All About Daylight Savings Time

I once knew a farmer who refused to observe Daylight Saving Time. Ohio is one of the states that adheres to the DST laws, but the farmer flatly refused to move the clocks in his house ahead one hour. Why? Because, he said, his cows were used to being milked at five A.M. every morning. He woke up at four A.M. sharp every morning. And, he declared, there was no way he was going to mess up their- and his- internal clocks.

Daylight Saving Time, (DST), is the practice of adjusting the time in the spring so there are more daylight hours when people are normally awake. In Ohio, people often remember when to adjust their clocks by reciting the phrase, “Spring ahead, Fall back.”

Even though the time change takes effect at 2:00 a.m. so it causes the least amount of confusion, many people, like my farmer friend, don’t like the disruption this practice causes in their lives. So, whose “bright” idea was Daylight Saving Time, and what’s it all about anyway?

Benjamin Franklin was actually the first person that the idea of changing time “dawned on”. But his idea wasn’t taken seriously until a London man named William Willett (1857-1915) authored a piece titled, “Waste of Daylight”, in 1907. Willett’s idea was to move time ahead twenty minutes every Sunday in April. Then, reverse the process to go back to standard time in September. But the British government nixed his idea, and Willett wouldn’t live long enough to see it ever “come to light.”

It was almost a decade later when the German government finally initiated their own Daylight Saving Time during part of World War I. The United Kingdom began their DST in 1916. Then, on March 19, 1918, the United States Government adopted DST until the end of World War I. However, just like today, people disliked the change in the time so much that the law was later abolished.

For the most part, DST wasn’t a law again in the United States through 1966. Some states observed the practice on their own, while others were “left in the dark.” Typically, it was observed from the last Sunday in April to the last Sunday in September. Some of the northeastern states extended Daylight Saving Time until the last Sunday in October. This “off and on” observation created a substantial- and confusing- number of times zones in the United States. Until The United States Federal Uniform Time Act of 1966 was put into effect in 1967, that is. The law ordered that Daylight Saving Time would start across the country on the last Sunday of April. It would then remain in effect until the last Sunday of October.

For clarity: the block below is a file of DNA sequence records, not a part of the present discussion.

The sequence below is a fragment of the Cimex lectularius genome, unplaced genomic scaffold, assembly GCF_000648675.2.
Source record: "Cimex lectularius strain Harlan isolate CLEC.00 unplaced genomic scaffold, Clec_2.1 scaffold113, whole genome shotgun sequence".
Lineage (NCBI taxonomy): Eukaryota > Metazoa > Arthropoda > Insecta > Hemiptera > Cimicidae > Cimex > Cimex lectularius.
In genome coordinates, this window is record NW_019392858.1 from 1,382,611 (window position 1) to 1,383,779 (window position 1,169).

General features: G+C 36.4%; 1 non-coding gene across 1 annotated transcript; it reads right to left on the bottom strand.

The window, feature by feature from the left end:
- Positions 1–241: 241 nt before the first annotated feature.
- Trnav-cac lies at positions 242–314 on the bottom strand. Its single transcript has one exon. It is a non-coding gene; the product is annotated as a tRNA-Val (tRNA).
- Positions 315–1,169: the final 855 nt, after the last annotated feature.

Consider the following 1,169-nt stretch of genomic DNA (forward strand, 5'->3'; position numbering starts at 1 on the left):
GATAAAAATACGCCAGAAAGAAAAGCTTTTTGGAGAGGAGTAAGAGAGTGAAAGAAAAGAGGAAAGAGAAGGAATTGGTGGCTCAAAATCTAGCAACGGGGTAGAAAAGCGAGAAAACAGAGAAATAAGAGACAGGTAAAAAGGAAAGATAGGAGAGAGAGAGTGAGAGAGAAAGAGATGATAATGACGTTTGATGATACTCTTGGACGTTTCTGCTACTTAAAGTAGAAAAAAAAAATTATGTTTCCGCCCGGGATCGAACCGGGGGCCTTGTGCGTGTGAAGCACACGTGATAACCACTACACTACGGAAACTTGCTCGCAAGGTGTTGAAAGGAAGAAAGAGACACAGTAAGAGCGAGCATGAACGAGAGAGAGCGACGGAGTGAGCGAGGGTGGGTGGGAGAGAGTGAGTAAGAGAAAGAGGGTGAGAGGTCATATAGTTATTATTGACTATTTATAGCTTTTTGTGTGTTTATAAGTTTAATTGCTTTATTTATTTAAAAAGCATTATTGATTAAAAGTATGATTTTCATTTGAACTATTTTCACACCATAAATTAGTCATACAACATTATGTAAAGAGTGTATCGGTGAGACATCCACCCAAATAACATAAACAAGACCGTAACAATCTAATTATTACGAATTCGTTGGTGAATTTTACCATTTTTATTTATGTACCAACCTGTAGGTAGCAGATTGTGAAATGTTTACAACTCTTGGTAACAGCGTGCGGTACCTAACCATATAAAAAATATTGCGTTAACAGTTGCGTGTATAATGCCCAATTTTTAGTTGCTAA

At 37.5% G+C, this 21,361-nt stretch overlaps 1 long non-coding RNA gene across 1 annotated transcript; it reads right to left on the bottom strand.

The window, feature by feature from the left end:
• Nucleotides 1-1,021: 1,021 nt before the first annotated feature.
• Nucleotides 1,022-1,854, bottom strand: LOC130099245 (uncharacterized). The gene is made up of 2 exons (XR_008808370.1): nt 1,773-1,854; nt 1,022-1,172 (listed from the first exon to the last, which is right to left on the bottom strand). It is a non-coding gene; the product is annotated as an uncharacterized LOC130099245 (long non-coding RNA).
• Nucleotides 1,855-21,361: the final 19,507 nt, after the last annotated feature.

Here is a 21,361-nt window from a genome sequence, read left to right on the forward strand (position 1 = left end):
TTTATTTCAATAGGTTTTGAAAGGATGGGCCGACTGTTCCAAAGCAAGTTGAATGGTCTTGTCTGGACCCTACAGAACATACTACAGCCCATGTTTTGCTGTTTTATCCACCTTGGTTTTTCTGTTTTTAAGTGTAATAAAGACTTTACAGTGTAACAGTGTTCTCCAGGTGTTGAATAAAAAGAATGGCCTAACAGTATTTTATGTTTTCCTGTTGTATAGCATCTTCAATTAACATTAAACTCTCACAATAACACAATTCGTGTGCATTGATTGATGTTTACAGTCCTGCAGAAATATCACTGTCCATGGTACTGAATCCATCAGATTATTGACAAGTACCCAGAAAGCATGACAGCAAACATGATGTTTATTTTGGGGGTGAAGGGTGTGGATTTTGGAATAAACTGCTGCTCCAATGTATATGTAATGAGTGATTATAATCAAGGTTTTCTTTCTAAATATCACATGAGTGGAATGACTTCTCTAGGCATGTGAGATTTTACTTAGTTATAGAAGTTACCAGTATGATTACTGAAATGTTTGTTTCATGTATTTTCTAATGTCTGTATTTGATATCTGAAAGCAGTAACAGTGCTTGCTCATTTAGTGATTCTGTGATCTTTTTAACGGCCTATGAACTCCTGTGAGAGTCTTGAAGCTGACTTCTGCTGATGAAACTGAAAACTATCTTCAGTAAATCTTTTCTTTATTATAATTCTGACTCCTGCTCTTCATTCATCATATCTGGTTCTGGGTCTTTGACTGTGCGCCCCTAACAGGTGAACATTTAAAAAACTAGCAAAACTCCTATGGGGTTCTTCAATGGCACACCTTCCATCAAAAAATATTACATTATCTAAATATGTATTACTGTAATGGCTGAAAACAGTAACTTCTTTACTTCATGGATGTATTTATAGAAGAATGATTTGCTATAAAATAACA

Even though the law covered the entire United States, it included an exemption clause. Any state that did not want to observe DST could pass their own law and be relieved from compliance. The only stipulation was, that the entire state had to abide by the law, not just parts of it. Hawaii and and the territories of Puerto Rico, Virgin Islands, Guam, and American Samoa don’t utilize DST. Neither does Arizona, with the exception of the Navajo Nation. These territories leave their clocks set on standard time all year around.

Over the years, DST has been changed several more times. The 1973 Energy Crisis forced the U.S. government to start DST in January and February in 1974 and 1975, respectively. Then, President Reagan enacted the Federal Fire Prevention and Control Act of 1986. This made Daylight Saving Time start on the first Sunday in April.

As of the year 2006, the United States is scheduled to observe Daylight Saving Time starting on the first Sunday in April. DST will then end on the last Sunday in October. In 2007, DST is scheduled to be changed yet again. It will begin on the second Sunday in March, and end on the first Sunday in November. This change is due to the Energy Policy Act of 2005.
This DST extension is supposed to save the United States “the equivalent of 10,000 barrels of oil per day”. However, those figures were calculated by using Department of Energy information dating back nearly four decades from the 1970’s.

According to reports, if there is not a significant savings in energy from this extended change in time, then Congress has “retained the right to revert back to the daylight saving schedule set in 1986.” The U.S. government cites “energy conservation” as the number one reason to utilize Daylight Saving Time. Other supposed pros include longer daylight hours for outdoor activities, fewer traffic accidents, and lower crime rates.

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